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Dangerous Driving Habits
April is Distracted Driving Awareness Month
by Kristy Como Armand
Multitasking. It’s become the norm for many of us, whether we’re answering an email while on the phone at work, scrolling through text messages while watching tv, or reading on the treadmill.
In many cases, juggling tasks can improve efficiency, enabling us to get more done in less time. But in other situations, multitasking just distracts people, forcing us to be less efficient at each of the tasks we’re attempting to accomplish.
Driving is one of these situations. According to studies conducted by the National Highway Traffic Safety Administration (NHTSA), some form of driver distraction is a contributing factor in 80 percent of all vehicle crashes.
John Floyd, Driving Instructor with the Safety Council of Southwest Louisiana, says multitasking behind the wheel is one of the most dangerous of all dangerous driving habits. “You cannot drive safely unless the task of driving has your full attention. Any non-driving activity you engage in is a potential distraction and increases your risk of crashing, putting you, your passengers, and others on the road in danger.”
Floyd explains that there are different types of distractions: visual – taking your eye off the road; manual – taking your hands off the wheel; or cognitive – taking your mind off driving.
Texting is one of the most common, and severe, impediments identified in fatal crashes, combining visual, manual, and cognitive distractions. A new report from the Behavioral Traffic Safety Cooperative Research Program found that when a person reads a text while driving, his or her eyes are off the road for an average of five seconds. At 55 miles per hour, that’s like driving the length of a football field while blindfolded. “This is why even reading texts while driving should be avoided completely,” stresses Floyd.
Floyd highlights other common activities and situations he has seen in 25+ years of instructing that lead to driver distraction and vehicle accidents:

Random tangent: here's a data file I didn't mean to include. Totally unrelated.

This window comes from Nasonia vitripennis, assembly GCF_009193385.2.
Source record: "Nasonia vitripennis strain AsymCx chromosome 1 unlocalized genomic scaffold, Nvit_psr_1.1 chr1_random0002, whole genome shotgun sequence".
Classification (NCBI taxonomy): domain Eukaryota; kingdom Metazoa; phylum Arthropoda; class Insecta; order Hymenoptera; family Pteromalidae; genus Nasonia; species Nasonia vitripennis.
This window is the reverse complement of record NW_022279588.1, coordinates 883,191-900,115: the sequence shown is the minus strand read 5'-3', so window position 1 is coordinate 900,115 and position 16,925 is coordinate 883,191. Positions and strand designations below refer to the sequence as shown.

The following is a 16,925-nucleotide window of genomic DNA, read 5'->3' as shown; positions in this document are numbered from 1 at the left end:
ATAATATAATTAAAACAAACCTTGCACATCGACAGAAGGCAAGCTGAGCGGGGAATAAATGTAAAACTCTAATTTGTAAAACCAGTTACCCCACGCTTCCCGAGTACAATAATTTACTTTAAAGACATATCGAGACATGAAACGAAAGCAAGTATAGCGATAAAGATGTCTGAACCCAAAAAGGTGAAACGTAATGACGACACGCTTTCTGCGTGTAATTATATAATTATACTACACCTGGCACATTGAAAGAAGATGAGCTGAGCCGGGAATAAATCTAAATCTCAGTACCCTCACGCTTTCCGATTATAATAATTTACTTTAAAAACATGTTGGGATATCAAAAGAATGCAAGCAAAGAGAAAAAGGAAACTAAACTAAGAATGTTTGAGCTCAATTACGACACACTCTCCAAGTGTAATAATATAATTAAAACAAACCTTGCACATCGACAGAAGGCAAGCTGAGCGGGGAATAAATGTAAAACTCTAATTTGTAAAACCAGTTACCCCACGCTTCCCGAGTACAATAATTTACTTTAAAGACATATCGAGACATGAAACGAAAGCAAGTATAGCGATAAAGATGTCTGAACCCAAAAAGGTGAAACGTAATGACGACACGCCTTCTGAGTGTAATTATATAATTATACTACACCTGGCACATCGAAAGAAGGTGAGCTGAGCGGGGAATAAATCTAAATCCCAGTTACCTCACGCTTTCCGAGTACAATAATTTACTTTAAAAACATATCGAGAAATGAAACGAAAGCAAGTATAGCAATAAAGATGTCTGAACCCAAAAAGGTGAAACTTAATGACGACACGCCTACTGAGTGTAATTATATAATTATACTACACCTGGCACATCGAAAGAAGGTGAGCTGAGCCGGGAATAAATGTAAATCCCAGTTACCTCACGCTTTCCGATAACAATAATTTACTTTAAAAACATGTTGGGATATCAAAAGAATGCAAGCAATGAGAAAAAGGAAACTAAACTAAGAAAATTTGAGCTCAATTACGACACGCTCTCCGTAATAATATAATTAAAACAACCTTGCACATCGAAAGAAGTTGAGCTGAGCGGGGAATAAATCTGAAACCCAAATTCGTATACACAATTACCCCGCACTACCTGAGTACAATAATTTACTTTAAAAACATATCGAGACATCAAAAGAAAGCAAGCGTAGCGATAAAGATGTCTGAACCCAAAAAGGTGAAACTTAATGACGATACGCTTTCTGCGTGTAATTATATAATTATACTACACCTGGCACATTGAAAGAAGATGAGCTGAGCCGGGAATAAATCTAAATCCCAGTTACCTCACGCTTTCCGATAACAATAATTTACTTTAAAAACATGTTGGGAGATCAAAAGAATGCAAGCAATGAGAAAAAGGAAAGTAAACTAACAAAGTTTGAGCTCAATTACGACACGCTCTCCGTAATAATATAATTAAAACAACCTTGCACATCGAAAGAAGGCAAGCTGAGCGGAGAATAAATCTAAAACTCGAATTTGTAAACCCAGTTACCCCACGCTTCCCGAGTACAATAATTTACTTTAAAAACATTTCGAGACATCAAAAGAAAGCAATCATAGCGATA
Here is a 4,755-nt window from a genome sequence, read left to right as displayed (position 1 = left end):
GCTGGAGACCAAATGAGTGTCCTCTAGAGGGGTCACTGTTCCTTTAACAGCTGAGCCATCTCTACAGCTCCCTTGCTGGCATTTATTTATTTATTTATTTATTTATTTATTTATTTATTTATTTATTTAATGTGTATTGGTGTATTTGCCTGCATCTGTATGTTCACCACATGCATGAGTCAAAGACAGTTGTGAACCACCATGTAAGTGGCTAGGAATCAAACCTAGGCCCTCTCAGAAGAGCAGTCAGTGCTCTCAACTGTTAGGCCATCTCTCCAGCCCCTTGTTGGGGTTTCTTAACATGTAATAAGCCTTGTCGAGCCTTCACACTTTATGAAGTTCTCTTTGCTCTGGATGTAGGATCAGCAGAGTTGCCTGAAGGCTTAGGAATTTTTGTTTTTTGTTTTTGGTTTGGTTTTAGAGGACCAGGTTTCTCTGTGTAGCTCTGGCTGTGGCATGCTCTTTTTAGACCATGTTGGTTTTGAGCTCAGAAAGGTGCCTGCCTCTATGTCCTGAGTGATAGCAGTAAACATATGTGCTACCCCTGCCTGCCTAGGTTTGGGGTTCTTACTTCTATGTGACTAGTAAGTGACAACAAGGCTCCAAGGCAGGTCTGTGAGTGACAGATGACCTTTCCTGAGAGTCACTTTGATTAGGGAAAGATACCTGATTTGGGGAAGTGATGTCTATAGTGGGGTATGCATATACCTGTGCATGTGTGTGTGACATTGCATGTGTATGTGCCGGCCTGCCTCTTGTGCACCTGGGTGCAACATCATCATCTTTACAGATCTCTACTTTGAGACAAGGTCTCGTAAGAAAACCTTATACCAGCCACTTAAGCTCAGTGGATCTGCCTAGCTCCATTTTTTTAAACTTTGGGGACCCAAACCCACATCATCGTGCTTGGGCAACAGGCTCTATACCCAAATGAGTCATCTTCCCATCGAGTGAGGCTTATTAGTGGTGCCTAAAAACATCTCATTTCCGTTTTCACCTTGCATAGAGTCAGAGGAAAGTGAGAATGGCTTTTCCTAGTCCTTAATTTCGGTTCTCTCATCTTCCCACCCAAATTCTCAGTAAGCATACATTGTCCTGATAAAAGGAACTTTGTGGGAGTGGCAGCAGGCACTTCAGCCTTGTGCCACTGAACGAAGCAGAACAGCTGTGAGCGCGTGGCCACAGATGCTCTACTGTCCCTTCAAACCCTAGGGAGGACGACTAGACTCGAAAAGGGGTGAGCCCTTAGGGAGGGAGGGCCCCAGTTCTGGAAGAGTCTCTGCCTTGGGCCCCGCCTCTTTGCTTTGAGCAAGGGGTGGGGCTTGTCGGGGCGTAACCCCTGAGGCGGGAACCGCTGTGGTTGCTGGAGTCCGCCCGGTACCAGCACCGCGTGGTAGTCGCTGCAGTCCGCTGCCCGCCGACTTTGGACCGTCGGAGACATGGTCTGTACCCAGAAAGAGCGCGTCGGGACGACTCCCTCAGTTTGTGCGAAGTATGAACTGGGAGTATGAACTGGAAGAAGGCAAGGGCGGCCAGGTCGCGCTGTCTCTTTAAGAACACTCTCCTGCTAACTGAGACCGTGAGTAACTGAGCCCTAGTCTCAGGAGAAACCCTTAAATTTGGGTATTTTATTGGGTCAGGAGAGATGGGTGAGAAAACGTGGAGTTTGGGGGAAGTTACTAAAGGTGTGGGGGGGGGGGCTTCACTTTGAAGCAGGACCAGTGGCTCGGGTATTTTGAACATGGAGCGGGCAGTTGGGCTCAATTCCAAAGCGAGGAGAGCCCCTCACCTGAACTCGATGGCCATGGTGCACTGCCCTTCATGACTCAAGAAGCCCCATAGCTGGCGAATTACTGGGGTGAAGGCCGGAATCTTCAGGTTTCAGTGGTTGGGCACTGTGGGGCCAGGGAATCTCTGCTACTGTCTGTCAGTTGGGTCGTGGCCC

Many people view drive time as the ideal time to catch up on phone calls. The problem is that it’s very difficult to keep your eyes on the road while dialing a cell phone, or your full attention on driving while talking on a cell phone, even if you use the hands-free function.
Drowsiness is a distraction that causes over 80,000 vehicle crashes each year, and is responsible for 2.5% of accident fatalities, according to the NHTSA. A survey by the AAA Traffic Safety Foundation found that one in four drivers have struggled to stay awake while driving. “The good news is that drowsy driving is preventable,” says Floyd. “Getting adequate sleep will help, as well as avoiding long trips during peak sleepiness periods, which have been identified as late afternoon and midnight – 6:00 a.m.”
It may be tempting to have a snack or even a meal on-the-go while driving, but this can be dangerous. When you are behind the wheel of your vehicle, your full attention should be on what is happening around you on the road. Trying to eat while keeping control of your car is a difficult, if not impossible task that should be avoided whenever possible.
Floyd says there are many other distractions that can take a driver’s attention from the task of driving – everything from daydreaming to talking to a passenger or adjusting the temperature. “You always need to be alert and resist distractions while driving, and even more importantly, don’t let distractions become a habit. If you are guilty of any dangerous driving habits, you can make changes to improve them. Being aware of what you’re doing when you are behind the wheel is the first step. Make a point of focusing only on the road when you are driving, and if you need to make a call, text, eat, or anything else, pull over first.”
Distractions by the Numbers:
Consumer Reports recently conducted a nationally representative phone survey to assess distracted-driver behavior and opinions. In the survey of licensed drivers who own a smartphone, 52 percent admitted to engaging in distracting activities while driving.
What Are the Distractions?
41% use hands to send a text.
37% use hands to play music on a smartphone.
20% use hands to access a web browser or to compose, send, or read email.
8% watch videos on their phone while driving.
Who’s the Most Distracted?
Men are more likely than women to engage in distracting behavior.
More than twice as many men watch videos while driving.
Millennials (18 to 36) and Gen Xers (37 to 52) were more likely than Baby Boomers to engage in distracting behavior.